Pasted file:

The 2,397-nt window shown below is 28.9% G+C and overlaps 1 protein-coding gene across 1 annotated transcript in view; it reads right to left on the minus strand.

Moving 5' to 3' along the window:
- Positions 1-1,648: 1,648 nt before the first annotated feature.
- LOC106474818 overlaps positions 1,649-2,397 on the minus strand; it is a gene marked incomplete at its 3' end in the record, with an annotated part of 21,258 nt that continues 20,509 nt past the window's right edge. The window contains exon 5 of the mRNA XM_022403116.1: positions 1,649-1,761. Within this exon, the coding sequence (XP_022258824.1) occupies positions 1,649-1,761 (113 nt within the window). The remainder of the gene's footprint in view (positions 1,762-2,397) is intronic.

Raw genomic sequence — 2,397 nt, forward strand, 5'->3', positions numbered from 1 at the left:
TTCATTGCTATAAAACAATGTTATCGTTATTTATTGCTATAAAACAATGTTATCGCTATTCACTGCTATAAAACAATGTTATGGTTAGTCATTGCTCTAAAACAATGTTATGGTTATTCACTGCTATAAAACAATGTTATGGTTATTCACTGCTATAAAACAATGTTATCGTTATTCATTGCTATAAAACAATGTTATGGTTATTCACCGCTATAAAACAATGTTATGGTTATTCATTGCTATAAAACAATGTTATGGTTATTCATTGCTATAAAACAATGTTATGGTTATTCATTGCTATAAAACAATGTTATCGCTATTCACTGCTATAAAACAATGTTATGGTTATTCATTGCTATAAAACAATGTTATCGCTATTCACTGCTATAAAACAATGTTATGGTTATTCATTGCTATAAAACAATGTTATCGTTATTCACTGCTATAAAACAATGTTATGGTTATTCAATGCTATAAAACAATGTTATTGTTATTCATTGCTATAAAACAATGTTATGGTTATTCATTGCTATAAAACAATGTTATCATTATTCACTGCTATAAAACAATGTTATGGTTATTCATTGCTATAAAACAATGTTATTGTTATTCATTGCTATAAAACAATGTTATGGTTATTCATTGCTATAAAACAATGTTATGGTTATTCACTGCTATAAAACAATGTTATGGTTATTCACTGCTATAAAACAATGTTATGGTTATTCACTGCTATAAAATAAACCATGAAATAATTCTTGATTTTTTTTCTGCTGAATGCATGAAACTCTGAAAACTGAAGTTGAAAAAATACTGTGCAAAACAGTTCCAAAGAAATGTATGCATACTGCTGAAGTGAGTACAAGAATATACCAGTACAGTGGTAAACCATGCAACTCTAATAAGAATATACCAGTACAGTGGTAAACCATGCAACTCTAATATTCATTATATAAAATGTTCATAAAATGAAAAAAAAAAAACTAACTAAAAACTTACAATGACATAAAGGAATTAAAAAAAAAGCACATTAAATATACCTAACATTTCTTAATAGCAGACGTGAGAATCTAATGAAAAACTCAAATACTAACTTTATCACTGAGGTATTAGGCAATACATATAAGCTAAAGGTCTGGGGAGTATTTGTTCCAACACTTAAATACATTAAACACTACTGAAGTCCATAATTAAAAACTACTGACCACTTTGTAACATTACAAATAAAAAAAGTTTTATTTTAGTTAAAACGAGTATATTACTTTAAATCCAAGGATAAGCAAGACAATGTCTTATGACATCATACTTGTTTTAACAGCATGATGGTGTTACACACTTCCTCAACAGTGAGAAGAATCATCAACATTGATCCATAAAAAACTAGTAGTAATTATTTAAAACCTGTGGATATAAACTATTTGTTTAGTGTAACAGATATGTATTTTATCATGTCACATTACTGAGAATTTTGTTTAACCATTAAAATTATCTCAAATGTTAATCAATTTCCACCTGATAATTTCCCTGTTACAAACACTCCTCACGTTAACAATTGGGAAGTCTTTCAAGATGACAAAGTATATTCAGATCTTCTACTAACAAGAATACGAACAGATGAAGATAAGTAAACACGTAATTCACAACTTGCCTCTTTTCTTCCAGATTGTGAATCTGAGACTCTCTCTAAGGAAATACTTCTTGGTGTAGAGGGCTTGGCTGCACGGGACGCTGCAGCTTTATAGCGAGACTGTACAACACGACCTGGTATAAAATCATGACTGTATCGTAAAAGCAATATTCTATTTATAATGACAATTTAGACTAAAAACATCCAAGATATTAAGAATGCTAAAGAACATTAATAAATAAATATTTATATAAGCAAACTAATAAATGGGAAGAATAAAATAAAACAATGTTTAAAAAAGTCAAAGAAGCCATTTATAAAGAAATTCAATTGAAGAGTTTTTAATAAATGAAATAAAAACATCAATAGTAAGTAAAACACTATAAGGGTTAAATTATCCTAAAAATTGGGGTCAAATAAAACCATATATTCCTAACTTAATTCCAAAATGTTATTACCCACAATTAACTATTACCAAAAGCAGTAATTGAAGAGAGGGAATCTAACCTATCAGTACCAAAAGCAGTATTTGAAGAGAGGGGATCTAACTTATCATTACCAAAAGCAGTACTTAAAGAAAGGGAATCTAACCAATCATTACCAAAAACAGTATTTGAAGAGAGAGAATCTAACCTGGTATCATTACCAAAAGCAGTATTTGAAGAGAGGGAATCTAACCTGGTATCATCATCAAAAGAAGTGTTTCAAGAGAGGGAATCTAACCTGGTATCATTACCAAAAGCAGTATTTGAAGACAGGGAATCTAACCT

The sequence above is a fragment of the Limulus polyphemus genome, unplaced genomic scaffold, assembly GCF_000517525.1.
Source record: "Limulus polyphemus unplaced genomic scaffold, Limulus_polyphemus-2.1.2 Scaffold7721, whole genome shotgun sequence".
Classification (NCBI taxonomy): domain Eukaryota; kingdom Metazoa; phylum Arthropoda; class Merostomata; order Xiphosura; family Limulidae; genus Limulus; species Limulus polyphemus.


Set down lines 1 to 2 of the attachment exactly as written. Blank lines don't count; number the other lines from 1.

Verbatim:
The 2,397-nt window shown below is 28.9% G+C and overlaps 1 protein-coding gene across 1 annotated transcript in view; it reads right to left on the minus strand.

Moving 5' to 3' along the window: